In major reversal, L.A. County sheriff will name deputies 30 days after they shoot a civilian

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Los Angeles County Sheriff Alex Villanueva briefs the media about the latest safety precautions the department is taking regarding COVID-19 at the Hall of Justice in Los Angeles on Monday, March 16, 2020. ( Photo by Nick Agro / For The Times)
Los Angeles County Sheriff Alex Villanueva's change of course comes after The Times found that his department was an outlier among some of California's largest law enforcement agencies. (Nick Agro / For The Times)

Los Angeles County Sheriff Alex Villanueva said Wednesday that the names of deputies who shoot civilians will be released 30 days after the incident, reversing a longtime practice.

As recently as last month, Villanueva had said that the names would come out only after the district attorney's office finishes its review of each shooting, which can take months or years.

Villanueva's change of course comes after The Times found that his department was an outlier among some of California’s largest law enforcement agencies, which readily identify officers involved in shootings.

It also follows a push by relatives of people shot by deputies. Some have long complained that months or years may go by before they learn who killed their loved one.

The day before, the county's Board of Supervisors had directed its lawyers to draft an ordinance requiring the publication of deputies' identities within 48 hours of a shooting.

"As a parent, to not be given the respect of not just knowing the name of the person who ended your child's life ... it just seems reasonable to know the name," Supervisor Holly Mitchell said in an interview Tuesday after the board's vote on her proposal to draft the ordinance.

On Wednesday during a Facebook livestream, Villanueva announced the 30-day window, saying it will give investigators time to evaluate whether a threat exists against the deputy.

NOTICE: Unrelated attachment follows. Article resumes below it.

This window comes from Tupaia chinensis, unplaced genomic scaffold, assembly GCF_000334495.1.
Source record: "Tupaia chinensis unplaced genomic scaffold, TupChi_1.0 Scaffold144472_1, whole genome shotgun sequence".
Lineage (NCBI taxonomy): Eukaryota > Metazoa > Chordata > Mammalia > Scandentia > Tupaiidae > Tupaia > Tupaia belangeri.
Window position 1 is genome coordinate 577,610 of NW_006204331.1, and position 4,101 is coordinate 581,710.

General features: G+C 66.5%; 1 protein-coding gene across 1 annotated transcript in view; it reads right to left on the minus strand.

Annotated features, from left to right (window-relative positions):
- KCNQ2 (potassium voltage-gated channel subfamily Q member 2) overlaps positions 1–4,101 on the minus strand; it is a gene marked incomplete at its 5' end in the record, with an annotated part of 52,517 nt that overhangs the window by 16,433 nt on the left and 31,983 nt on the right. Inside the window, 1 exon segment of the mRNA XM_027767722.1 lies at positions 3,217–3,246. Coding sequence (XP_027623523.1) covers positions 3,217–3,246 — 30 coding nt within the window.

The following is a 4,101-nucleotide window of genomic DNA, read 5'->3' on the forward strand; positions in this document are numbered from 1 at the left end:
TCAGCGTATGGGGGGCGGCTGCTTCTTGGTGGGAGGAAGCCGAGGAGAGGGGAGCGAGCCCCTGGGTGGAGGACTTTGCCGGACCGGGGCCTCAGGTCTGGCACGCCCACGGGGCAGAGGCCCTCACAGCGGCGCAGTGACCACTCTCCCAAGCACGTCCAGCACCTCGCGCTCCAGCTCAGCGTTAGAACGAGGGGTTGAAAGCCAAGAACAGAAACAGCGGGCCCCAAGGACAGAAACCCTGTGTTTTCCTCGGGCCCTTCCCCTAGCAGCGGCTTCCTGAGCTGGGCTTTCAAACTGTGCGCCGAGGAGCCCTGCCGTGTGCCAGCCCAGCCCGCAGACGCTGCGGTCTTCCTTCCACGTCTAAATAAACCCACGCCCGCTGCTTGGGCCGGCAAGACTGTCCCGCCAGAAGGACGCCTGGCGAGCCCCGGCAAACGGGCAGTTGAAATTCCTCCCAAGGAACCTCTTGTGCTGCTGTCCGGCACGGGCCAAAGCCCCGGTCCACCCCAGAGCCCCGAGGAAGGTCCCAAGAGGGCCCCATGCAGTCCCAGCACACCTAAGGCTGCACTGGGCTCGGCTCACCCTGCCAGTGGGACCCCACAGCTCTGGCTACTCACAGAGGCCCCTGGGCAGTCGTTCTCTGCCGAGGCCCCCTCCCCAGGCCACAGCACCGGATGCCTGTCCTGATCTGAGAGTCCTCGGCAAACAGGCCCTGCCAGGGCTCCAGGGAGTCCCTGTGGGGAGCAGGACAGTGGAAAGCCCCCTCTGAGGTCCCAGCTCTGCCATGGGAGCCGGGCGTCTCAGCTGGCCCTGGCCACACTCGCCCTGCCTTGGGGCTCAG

He said that in one recent shooting, there was a specific threat from a gang in prison "putting what they call a green light on deputies."

"So that name will not be revealed," he said, without specifying the shooting. "So if somebody wants to complain about it, well, you should complain to the people that are making the threats against the deputies."

This week, the department will publish online 95 names that have not previously been released, he added.

“The idea is we want to be as transparent as we can, but we can’t jeopardize ongoing investigations and we can’t create a threat to someone," he said. "We have to keep that in mind. So we’re going to balance the two things and the public’s right and need to know.”

He did not say why he had changed his mind since April 21, when he said on a live broadcast that waiting until the district attorney's review was concluded was "the proper way to do it."

But later in the same broadcast, after reading a note that was handed to him, he said the practice was "under review."

Melanie Ochoa, a senior staff attorney with the ACLU of Southern California, said Villanueva's new policy was "not doing the public a favor."

As long as the decision to release the names remains with the sheriff's department, they are still in danger of being withheld, she said in a written statement.

"LASD has repeatedly violated the Public Records Act prior to his tenure and has only more brazenly done so under his watch," she said of Villanueva.

The Times report, which ran online May 6, found no shootings between 2018 and 2020 in which the Sheriff's Department released the names of deputies on its own accord.

When the newspaper filed a lawsuit last year over the agency’s failure to abide by a police transparency law, the Sheriff’s Department belatedly began disclosing information about shootings, including the names of deputies.

The LAPD, by contrast, publicly identified officers in each of the 88 shootings that occurred between 2018 and 2020, according to The Times’ review.

In San Diego, police released the names of officers in all 20 of the city’s police shootings during the same period.

The state Supreme Court ruled in 2014 that law enforcement agencies cannot use general concerns about officer safety to justify withholding names and, barring a specific threat, must make deputies’ names public.

Times staff writer James Queally contributed to this report.

This story originally appeared in Los Angeles Times.

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